Laboratory tests revealed discreet normocytic-normochromic anemia [hemoglobin (Hb): 12.0g/L; mean corpuscular volume (MCV): 98.1fL; and mean corpuscular hemoglobin: 33.1pg] and increased serum lactate dehydrogenase (238U/L; reference range: 135–225U/L) and ferritin levels (671ng/dL; reference range: 30–300ng/dL). Furthermore, the following exams yielded normal results: total bilirubin (0.84mg/dL; reference range: <1.2mg/dL), amylase (33U/L; reference range: 0–86U/L), aspartate aminotransferase (19IU/L; reference range: <40 IU/L), alanine aminotransferase (17.7IU/L; reference range: <42IU/L), creatinine (0.7mg/dL; reference range: 0.6–1.2mg/dL), alkaline phosphatase (205IU/L; reference range: <270IU/L) and γ-glutamyl transferase (29IU/L; reference range: 7–45IU/L). An initial hemostasis evaluation yielded the following values: activated partial thromboplastin time (TTPa): 34.8seconds (reference range: 25–34seconds), prothrombin time: 15.2seconds (reference range: 10–15seconds), international normalized ratio (INR): 1.3 and fibrinogen: 275mg/dL (reference range: 200–400mg/dL).

The result of an abdominal ultrasonography was normal. An intravenous contrast-enhanced computed tomography of the abdomen, performed because of persistent pain, indicated superior mesenteric vein thrombosis and pulmonary infarction (lower lobe of right lung). Chest angiotomography confirmed the pulmonary embolism, and echo Doppler ultrasound of the lower limbs revealed deep vein thrombosis (total occlusion of the right superficial femoral vein). Transthoracic echocardiography did not detect any intracardiac thrombus, dysfunction of the right heart chambers or any sign of pulmonary hypertension. There was no evidence of malignancy.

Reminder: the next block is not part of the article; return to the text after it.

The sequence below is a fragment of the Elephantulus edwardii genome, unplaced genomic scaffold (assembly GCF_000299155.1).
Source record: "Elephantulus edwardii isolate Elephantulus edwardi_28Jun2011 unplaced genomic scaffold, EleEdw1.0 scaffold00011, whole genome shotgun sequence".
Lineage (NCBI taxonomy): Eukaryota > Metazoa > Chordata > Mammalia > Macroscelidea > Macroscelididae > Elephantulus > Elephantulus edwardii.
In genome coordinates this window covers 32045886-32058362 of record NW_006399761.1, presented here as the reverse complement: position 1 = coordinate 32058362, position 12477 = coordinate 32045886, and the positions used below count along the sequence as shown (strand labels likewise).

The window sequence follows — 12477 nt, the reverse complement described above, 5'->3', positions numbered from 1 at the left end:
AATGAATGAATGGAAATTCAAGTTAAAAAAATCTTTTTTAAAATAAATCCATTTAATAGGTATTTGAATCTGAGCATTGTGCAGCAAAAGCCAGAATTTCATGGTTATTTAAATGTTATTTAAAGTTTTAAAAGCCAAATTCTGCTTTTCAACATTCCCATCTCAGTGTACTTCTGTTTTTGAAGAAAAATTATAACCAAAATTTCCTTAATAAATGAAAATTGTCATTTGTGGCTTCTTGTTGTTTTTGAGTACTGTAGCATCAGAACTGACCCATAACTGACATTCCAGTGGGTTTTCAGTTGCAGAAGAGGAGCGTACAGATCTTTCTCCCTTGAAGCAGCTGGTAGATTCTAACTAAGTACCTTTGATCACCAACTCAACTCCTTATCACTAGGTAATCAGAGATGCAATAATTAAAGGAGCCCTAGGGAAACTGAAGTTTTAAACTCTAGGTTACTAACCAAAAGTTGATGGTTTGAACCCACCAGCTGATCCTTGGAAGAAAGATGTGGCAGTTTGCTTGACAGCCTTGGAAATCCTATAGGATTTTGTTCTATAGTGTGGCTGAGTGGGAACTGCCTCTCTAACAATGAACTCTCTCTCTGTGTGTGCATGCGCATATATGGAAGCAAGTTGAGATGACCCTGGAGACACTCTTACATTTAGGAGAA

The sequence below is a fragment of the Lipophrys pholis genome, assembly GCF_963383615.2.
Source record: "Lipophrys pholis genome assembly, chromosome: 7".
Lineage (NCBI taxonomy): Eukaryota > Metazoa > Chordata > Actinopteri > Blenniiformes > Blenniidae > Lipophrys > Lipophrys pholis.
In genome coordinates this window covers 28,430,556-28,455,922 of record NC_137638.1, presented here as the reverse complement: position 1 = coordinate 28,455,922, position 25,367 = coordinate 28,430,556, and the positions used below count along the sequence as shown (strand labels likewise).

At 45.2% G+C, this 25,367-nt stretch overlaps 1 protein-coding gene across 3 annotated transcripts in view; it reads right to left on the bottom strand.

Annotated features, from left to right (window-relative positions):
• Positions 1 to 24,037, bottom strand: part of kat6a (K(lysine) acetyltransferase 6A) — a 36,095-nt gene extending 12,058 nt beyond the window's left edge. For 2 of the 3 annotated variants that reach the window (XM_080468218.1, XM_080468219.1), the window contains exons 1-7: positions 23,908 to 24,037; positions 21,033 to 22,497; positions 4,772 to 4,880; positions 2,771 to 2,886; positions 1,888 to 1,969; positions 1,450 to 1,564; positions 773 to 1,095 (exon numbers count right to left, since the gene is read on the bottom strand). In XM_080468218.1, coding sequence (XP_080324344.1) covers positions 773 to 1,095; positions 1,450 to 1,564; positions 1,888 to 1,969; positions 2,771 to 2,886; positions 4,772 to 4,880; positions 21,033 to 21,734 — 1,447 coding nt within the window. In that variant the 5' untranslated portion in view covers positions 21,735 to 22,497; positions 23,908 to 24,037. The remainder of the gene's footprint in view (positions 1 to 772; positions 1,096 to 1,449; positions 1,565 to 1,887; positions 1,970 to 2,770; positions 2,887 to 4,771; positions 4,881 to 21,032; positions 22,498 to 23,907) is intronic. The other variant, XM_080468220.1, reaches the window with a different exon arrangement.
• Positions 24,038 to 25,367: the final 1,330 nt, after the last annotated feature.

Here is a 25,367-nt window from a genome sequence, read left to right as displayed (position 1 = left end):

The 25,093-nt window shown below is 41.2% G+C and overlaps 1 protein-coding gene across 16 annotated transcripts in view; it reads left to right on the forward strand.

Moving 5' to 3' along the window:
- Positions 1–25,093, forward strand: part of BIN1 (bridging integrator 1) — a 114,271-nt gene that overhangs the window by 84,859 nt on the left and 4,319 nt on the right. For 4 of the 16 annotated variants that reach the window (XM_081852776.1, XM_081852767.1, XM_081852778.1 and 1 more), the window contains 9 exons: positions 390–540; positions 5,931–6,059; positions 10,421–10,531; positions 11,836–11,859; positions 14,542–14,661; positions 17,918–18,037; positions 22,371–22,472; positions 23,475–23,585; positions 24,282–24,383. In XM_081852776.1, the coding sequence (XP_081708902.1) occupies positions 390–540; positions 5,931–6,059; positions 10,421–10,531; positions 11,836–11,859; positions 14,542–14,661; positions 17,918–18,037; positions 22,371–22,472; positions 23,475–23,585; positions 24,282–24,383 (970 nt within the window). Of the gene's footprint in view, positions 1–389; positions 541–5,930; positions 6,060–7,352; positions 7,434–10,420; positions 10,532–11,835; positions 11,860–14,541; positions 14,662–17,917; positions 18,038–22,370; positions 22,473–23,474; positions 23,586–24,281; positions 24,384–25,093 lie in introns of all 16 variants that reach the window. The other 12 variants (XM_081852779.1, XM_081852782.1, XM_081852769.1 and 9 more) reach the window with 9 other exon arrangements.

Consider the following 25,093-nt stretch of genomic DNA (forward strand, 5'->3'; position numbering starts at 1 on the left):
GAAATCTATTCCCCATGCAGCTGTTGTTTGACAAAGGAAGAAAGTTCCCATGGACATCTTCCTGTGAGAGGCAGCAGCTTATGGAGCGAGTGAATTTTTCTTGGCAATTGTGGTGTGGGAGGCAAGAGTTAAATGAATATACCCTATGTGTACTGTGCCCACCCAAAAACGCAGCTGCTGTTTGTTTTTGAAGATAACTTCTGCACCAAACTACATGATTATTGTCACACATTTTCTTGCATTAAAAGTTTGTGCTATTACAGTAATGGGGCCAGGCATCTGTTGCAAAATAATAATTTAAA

Treatment was initiated with enoxaparin (1mg/kg subcutaneously every 12hours) followed by the oral anticoagulant warfarin to achieve an INR between 2 and 3. Furthermore, the observation of multiple simultaneous thromboses led to an outpatient investigation of thrombophilia. Antinuclear antibody, rheumatoid factor, venereal disease research laboratory (VDRL), serology (human immunodeficiency virus, human T cell lymphotropic virus and viral hepatitis B and C), lupus anticoagulant, anticardiolipin (IgG and IgM) and anti-β2-glycoprotein 1 (IgG and IgM) tests were negative. Furthermore, this investigation did not detect the paroxysmal nocturnal hemoglobinuria clone (using a flow cytometry technique), JAK2 V617F mutation, factor V Leiden mutation or the prothrombin gene G20210A mutation.